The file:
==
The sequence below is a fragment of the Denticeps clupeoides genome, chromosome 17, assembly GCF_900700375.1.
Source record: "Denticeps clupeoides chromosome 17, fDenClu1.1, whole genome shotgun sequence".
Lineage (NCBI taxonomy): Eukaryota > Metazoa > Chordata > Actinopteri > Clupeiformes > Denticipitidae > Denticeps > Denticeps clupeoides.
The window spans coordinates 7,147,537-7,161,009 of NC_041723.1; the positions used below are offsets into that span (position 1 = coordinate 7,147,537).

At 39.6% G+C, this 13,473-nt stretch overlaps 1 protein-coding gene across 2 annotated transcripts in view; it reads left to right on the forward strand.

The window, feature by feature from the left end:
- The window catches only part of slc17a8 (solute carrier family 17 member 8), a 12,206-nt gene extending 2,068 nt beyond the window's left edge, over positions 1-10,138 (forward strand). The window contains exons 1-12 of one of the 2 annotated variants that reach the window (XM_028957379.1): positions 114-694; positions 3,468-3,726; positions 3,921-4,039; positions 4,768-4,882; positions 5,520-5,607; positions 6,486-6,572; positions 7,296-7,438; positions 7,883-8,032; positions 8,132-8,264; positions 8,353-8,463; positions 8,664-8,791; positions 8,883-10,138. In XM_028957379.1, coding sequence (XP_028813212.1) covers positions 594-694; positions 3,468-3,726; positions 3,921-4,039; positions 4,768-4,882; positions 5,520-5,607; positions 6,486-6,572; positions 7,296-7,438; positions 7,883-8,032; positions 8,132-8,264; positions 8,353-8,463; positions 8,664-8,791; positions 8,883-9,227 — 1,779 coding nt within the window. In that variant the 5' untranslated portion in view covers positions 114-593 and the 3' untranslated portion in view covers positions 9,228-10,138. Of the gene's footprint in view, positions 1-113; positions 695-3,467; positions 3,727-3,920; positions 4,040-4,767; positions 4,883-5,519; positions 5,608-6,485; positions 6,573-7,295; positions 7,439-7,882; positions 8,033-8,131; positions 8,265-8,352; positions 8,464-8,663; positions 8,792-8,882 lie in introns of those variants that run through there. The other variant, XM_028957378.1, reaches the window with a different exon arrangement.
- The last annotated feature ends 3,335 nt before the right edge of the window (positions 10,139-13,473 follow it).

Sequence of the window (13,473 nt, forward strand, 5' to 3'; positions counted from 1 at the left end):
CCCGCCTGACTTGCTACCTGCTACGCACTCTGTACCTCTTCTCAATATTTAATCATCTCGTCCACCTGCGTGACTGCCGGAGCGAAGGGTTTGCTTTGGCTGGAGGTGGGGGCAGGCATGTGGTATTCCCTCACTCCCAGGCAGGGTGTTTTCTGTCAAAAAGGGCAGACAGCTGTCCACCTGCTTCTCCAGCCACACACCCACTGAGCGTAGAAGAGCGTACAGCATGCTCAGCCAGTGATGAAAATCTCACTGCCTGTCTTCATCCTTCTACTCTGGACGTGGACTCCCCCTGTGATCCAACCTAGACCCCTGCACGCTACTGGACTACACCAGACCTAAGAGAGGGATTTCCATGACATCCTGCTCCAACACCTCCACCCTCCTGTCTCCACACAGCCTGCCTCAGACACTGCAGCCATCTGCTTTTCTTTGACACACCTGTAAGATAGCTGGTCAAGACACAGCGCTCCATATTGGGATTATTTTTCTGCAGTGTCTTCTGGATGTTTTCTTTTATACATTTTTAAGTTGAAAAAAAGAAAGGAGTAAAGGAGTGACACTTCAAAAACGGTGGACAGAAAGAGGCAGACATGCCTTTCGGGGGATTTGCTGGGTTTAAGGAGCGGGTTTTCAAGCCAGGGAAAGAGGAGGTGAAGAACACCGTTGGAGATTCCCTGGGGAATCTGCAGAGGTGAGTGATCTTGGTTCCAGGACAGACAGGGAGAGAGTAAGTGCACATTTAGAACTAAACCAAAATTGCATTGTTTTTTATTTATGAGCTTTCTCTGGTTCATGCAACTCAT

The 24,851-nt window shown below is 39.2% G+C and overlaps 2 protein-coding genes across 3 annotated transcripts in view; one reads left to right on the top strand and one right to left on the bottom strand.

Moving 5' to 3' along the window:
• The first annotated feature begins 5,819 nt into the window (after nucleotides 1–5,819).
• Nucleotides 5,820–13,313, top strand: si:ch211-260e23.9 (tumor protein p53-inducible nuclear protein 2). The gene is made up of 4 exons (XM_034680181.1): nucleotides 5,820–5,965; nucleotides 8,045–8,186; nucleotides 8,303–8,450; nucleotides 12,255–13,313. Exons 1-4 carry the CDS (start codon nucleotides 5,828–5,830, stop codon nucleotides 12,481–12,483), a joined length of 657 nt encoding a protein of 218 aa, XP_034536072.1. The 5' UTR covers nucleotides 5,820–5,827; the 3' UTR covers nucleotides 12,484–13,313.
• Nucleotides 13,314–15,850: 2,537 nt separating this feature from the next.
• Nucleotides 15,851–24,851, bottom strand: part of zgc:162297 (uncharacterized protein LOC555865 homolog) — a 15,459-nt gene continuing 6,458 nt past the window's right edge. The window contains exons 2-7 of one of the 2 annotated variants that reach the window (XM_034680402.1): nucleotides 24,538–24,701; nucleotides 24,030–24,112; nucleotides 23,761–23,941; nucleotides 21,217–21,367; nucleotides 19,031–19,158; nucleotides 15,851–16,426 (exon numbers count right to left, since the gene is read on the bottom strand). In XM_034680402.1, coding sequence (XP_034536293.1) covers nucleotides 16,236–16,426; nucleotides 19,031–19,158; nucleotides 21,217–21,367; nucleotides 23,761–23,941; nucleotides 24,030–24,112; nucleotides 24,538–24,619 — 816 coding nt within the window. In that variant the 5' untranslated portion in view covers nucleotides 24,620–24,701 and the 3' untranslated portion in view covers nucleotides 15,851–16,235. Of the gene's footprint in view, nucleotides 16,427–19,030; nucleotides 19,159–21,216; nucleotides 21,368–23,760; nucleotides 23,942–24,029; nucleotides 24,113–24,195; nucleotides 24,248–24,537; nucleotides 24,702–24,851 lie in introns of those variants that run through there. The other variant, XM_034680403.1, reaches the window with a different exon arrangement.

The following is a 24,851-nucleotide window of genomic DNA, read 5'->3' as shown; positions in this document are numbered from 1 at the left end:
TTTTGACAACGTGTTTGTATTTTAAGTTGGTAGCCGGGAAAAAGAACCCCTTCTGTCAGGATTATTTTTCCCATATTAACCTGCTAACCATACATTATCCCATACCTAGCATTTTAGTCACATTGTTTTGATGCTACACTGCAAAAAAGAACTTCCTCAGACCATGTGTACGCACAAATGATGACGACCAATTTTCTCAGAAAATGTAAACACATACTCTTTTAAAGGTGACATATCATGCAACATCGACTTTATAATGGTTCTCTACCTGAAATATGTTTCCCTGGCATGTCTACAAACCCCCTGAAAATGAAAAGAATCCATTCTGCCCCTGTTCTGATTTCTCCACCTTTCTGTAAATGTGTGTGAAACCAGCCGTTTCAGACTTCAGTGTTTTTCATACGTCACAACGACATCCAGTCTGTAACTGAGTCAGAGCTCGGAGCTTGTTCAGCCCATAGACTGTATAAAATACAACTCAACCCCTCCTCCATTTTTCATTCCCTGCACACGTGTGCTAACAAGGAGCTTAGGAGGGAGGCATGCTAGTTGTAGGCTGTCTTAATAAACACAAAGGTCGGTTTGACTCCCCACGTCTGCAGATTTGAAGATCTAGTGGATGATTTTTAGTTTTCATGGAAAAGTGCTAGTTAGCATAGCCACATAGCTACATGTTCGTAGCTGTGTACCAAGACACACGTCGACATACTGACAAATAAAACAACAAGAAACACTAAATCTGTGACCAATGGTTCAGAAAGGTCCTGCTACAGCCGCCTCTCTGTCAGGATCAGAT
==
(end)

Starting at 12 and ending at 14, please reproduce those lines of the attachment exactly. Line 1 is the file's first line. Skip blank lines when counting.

Moving 5' to 3' along the window:
• The first annotated feature begins 5,819 nt into the window (after nucleotides 1–5,819).
• Nucleotides 5,820–13,313, top strand: si:ch211-260e23.9 (tumor protein p53-inducible nuclear protein 2). The gene is made up of 4 exons (XM_034680181.1): nucleotides 5,820–5,965; nucleotides 8,045–8,186; nucleotides 8,303–8,450; nucleotides 12,255–13,313. Exons 1-4 carry the CDS (start codon nucleotides 5,828–5,830, stop codon nucleotides 12,481–12,483), a joined length of 657 nt encoding a protein of 218 aa, XP_034536072.1. The 5' UTR covers nucleotides 5,820–5,827; the 3' UTR covers nucleotides 12,484–13,313.